• The global energy-related CO2 emissions will never return to the level they were before the Covid-19 pandemic.
  • The absolute global energy demand is reduced by 15 per cent compared to the 2019 level.
  • Even if the oil demand peak was passed in 2019, there will still be a need for oil and gas in the energy mix.
  • The electricity demand increases by 80 per cent and wind power production must increase around nine times from the present level.
  • Carbon capture and storage must handle around two billion tonnes of CO2 emissions per year, equivalent to 400 Northern Lights projects.
  • Only 10 per cent of the world’s private cars will be petrol or diesel powered.

The Reform scenario is based on a market and technology driven development. There will be continued tightening of climate policies in line with the commitments of the Paris Agreement, however, it will not be enough to reach the climate goals. The developed countries are the main drivers of the development, and there is limited success for zero-emission technology, such as carbon capture and storage, and new energy carriers, such as hydrogen.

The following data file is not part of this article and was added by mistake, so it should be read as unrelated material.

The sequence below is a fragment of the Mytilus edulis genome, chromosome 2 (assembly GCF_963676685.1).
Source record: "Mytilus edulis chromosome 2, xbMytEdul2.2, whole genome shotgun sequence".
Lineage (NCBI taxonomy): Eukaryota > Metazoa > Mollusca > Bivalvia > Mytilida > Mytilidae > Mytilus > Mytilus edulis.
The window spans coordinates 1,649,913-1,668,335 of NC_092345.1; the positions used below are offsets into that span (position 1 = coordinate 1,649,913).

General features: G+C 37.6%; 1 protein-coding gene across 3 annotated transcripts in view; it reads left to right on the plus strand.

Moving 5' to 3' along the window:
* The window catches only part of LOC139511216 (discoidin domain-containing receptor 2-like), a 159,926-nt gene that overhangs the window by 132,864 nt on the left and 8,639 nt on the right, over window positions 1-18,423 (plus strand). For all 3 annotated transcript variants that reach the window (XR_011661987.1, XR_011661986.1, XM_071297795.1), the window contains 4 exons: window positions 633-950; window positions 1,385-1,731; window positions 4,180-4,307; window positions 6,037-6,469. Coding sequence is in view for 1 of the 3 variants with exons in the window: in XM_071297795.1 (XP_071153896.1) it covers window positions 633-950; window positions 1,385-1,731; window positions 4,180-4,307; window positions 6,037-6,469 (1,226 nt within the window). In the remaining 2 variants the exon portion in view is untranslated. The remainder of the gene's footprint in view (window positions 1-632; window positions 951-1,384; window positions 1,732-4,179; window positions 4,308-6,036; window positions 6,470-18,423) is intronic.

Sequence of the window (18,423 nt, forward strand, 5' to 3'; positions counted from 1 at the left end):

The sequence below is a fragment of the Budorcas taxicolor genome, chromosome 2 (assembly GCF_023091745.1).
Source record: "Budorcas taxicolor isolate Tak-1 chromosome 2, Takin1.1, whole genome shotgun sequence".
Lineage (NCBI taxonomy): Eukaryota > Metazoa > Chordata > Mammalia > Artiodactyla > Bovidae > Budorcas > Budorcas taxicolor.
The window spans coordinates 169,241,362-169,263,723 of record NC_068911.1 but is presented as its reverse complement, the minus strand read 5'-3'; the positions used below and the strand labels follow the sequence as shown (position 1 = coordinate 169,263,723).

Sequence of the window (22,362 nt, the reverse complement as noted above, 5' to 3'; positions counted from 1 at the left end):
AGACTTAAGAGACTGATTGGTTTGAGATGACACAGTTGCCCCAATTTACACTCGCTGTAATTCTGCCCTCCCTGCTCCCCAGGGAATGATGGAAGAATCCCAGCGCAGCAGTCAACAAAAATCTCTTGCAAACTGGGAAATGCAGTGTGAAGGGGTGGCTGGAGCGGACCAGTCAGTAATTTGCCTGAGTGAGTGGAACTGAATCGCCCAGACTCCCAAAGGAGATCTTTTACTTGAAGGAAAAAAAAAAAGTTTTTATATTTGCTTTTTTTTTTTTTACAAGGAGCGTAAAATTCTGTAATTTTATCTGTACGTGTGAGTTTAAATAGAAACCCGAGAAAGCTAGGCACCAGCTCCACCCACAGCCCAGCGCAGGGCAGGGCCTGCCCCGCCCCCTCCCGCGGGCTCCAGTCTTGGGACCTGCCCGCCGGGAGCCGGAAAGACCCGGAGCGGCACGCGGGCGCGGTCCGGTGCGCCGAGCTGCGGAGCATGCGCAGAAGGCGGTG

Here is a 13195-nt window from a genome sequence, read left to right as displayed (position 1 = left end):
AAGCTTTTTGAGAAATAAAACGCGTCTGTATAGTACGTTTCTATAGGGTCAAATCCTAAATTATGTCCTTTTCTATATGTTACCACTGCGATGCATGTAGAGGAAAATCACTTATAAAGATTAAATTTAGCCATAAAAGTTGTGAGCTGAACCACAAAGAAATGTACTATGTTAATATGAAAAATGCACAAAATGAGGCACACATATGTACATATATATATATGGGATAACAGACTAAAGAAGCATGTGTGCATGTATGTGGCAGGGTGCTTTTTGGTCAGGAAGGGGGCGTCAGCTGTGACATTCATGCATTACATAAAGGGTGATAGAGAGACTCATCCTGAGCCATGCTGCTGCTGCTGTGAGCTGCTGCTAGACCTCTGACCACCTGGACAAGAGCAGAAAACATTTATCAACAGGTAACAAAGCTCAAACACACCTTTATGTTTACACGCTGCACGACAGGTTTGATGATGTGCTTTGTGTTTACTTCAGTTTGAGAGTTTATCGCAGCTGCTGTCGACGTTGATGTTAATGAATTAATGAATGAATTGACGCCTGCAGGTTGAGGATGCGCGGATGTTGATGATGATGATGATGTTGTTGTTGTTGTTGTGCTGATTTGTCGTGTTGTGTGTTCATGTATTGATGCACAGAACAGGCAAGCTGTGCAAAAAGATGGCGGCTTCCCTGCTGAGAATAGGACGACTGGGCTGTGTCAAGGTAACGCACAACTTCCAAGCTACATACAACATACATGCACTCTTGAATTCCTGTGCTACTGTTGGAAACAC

In the Rivalry scenario we assume that climate policy is not sufficiently prioritized and consequently the energy transition is not gaining enough momentum. There are several indications of the development heading in this direction. Trade wars, social and political unrest and regional political conflicts with potential for further escalation are examples of that. In Rivalry these trends continue, leading to protectionism, autocracy, less global cooperation, slower technology development and weak economic growth.

Equinor recently announced an ambition of net zero CO2 emissions from our activities and use of the company’s products by 2050.

Anders Opedal, president and CEO of Equinor. (Photo: Ole Jørgen Bratland)